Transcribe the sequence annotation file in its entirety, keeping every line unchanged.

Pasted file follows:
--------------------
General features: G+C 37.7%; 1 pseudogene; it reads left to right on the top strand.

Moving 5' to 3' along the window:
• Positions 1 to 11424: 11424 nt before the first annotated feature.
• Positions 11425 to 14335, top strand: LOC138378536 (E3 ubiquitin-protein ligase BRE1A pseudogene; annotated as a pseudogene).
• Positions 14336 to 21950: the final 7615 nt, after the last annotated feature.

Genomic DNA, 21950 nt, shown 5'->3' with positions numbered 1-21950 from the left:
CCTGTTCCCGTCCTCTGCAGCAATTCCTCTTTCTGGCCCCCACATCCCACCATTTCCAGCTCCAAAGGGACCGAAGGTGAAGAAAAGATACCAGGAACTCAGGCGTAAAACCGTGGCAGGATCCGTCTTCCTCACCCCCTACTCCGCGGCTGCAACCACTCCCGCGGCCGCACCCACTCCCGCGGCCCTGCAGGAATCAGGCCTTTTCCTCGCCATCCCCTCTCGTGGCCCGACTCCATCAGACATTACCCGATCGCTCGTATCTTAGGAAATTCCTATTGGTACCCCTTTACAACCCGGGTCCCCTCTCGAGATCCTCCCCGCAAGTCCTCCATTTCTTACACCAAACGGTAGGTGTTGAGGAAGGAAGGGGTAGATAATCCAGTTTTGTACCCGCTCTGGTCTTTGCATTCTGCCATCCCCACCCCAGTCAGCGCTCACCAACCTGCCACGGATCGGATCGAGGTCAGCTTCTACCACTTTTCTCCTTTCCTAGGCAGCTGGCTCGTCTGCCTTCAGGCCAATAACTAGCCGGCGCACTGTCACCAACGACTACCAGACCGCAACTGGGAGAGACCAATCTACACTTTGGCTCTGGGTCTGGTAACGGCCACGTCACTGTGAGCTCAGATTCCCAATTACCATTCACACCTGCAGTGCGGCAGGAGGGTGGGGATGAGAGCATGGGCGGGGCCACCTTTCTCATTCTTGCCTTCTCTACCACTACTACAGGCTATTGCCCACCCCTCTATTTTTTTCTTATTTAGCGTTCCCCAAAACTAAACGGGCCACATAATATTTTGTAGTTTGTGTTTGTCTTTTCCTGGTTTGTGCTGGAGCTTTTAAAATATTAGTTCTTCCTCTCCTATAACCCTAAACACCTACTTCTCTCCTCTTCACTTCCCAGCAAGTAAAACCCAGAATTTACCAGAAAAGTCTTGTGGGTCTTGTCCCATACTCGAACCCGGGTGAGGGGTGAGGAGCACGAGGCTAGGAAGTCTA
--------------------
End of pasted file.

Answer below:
General features: G+C 37.7%; 1 pseudogene; it reads left to right on the top strand.

Moving 5' to 3' along the window:
• Positions 1 to 11424: 11424 nt before the first annotated feature.
• Positions 11425 to 14335, top strand: LOC138378536 (E3 ubiquitin-protein ligase BRE1A pseudogene; annotated as a pseudogene).
• Positions 14336 to 21950: the final 7615 nt, after the last annotated feature.

Genomic DNA, 21950 nt, shown 5'->3' with positions numbered 1-21950 from the left:
CCTGTTCCCGTCCTCTGCAGCAATTCCTCTTTCTGGCCCCCACATCCCACCATTTCCAGCTCCAAAGGGACCGAAGGTGAAGAAAAGATACCAGGAACTCAGGCGTAAAACCGTGGCAGGATCCGTCTTCCTCACCCCCTACTCCGCGGCTGCAACCACTCCCGCGGCCGCACCCACTCCCGCGGCCCTGCAGGAATCAGGCCTTTTCCTCGCCATCCCCTCTCGTGGCCCGACTCCATCAGACATTACCCGATCGCTCGTATCTTAGGAAATTCCTATTGGTACCCCTTTACAACCCGGGTCCCCTCTCGAGATCCTCCCCGCAAGTCCTCCATTTCTTACACCAAACGGTAGGTGTTGAGGAAGGAAGGGGTAGATAATCCAGTTTTGTACCCGCTCTGGTCTTTGCATTCTGCCATCCCCACCCCAGTCAGCGCTCACCAACCTGCCACGGATCGGATCGAGGTCAGCTTCTACCACTTTTCTCCTTTCCTAGGCAGCTGGCTCGTCTGCCTTCAGGCCAATAACTAGCCGGCGCACTGTCACCAACGACTACCAGACCGCAACTGGGAGAGACCAATCTACACTTTGGCTCTGGGTCTGGTAACGGCCACGTCACTGTGAGCTCAGATTCCCAATTACCATTCACACCTGCAGTGCGGCAGGAGGGTGGGGATGAGAGCATGGGCGGGGCCACCTTTCTCATTCTTGCCTTCTCTACCACTACTACAGGCTATTGCCCACCCCTCTATTTTTTTCTTATTTAGCGTTCCCCAAAACTAAACGGGCCACATAATATTTTGTAGTTTGTGTTTGTCTTTTCCTGGTTTGTGCTGGAGCTTTTAAAATATTAGTTCTTCCTCTCCTATAACCCTAAACACCTACTTCTCTCCTCTTCACTTCCCAGCAAGTAAAACCCAGAATTTACCAGAAAAGTCTTGTGGGTCTTGTCCCATACTCGAACCCGGGTGAGGGGTGAGGAGCACGAGGCTAGGAAGTCTA